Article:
Ver Angola

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Family businesses, complex and challenging management

Michel Pedro

Manager

Running a family business group is more complex than running just one business. It is also about managing emotions and personal relationships that, per se, can be problematic or complicated by disagreements in succession processes. Creating governance rules is a good start to ensure the longevity of these companies.

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BUILDING AND RUNNING the family assembly and protocol, managing the company's liquidity needs, preparing, managing, implementing and consolidating the family succession process are, among others, the challenges in managing family businesses in the age of knowledge.

Family business groups have a significant presence in all economies, Angola being no exception.

Family businesses are more aware that it is necessary to have well-structured governance rules, including for the succession process, always considering that management options can destabilize the climate and relationships with non-family employees. In this sense, it is recommended that the balance between family and business is always present in the management of family groups, highlighting the importance of making everything clear to all strategic audiences.

Regarding company longevity, a 2014 PricewatcherhouseCooper (PwC) study, which involved more than 2,000 companies from 42 countries, indicates that only 12 percent of family businesses reach the third generation and only 1 percent reach the third generation. Thursday.

The demographic movement during and after the war in Angola, the high birth rate in the country, which increases the size of Angolan families and, consequently, the number of heirs – which causes inheritance disputes – help to understand why the National family businesses have a short period of existence, as succession is never a simple process.

Cultural elements are another factor that strongly influences family businesses, as the leaders of business groups often make decisions based on these assumptions, limiting themselves, therefore, to acting in accordance with the greater proximity they have with a family member . Hence, in many cases, there is a lack of professionalism on the part of the heirs.

Despite the growing concern of companies to plan the succession in advance, this is still not a widespread practice in Angola. Research also indicates that the continuity of the company's goals is also a problem, as successors are not always passionate about the organization's current activity, ending up "diving" into other areas, with different results. The same surveys show that if, on the one hand, companies may experience problems during or after succession, on the other, during this period they can also prioritize innovation in structuring processes in society and in production itself.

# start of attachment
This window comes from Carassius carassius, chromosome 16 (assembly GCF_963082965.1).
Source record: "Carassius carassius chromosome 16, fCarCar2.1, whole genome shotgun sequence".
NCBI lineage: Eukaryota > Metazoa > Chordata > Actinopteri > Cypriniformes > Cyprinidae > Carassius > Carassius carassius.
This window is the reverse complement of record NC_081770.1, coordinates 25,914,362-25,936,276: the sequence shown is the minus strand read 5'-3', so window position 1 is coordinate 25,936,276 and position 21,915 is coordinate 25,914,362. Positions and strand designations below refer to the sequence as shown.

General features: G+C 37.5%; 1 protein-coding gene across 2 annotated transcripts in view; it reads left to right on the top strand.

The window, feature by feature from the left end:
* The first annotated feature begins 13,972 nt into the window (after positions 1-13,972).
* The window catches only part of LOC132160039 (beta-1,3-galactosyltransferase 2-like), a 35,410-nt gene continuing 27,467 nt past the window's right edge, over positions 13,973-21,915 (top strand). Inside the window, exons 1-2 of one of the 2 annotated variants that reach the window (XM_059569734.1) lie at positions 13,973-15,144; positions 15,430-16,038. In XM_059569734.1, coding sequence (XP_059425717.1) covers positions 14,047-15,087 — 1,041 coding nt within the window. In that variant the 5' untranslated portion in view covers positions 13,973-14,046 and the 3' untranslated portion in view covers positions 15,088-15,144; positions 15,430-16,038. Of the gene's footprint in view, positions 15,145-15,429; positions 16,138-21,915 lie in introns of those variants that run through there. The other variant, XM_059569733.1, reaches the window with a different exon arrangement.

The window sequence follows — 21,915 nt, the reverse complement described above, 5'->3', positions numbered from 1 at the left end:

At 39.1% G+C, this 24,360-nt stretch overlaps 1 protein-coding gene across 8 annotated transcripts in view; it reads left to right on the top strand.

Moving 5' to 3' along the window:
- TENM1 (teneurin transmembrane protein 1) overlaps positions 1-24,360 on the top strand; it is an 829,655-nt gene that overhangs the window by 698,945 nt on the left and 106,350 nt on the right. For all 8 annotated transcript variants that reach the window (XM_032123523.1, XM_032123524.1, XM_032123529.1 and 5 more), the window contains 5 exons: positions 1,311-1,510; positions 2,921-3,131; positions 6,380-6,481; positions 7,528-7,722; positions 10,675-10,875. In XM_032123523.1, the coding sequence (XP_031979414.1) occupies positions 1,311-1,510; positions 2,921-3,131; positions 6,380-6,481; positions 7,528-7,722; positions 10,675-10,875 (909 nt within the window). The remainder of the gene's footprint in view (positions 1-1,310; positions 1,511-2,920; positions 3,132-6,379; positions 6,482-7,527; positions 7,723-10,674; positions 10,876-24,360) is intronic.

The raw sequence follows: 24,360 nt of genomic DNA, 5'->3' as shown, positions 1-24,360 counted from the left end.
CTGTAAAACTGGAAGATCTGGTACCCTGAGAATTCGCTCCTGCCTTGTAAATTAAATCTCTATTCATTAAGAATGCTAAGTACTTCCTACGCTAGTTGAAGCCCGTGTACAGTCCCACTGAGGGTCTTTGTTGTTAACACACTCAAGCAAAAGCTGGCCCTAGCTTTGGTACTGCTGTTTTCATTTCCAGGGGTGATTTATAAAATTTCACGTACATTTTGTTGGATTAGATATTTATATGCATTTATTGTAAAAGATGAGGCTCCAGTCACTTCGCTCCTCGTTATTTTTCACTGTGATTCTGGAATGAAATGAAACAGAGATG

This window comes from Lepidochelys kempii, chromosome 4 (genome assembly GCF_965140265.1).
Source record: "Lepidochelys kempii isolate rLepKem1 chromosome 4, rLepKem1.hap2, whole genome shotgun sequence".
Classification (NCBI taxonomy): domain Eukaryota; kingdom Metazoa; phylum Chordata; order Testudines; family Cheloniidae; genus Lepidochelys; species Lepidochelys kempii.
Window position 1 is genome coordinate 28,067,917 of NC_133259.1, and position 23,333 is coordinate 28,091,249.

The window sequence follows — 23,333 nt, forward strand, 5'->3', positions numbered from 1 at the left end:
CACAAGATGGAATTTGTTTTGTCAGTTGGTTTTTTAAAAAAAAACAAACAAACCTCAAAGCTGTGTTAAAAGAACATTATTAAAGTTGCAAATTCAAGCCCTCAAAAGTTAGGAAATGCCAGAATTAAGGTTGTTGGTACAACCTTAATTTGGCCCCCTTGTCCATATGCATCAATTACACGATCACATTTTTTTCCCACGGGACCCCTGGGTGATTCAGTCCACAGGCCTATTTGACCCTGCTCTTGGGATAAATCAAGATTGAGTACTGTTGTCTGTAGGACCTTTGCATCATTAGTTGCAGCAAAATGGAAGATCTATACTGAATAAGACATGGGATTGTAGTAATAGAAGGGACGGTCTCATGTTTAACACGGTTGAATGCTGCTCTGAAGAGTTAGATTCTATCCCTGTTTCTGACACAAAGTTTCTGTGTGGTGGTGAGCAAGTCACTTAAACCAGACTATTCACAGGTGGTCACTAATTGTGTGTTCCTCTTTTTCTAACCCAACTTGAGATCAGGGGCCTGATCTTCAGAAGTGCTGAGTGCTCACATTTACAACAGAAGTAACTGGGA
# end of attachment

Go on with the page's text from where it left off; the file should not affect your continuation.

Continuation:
But the main benefit is the durability of the business. With clearer decision-making power, companies have greater stability and lose less assets in legal disputes because of family disagreements.

The recommendation is that successors opt not only for incremental innovation, but for radical innovation, which implies doing something different: producing something completely different, finding new fields of intervention and rewriting the rules.

The causes for the structural risk of family businesses, summarizing them to the combination of the complexity of the family and the complexity of the business without proper monitoring of the integrated structure.

However, it is necessary to provoke reflections on successions in the leadership of family businesses. It is recommended to provoke those involved to find the necessary changes, recognizing that what works in one company will not always work in all. The recipe that works well in a company is one that is aligned with its mission, vision, principles and objectives, observing good corporate governance practices.

Opinion of
Michel Pedro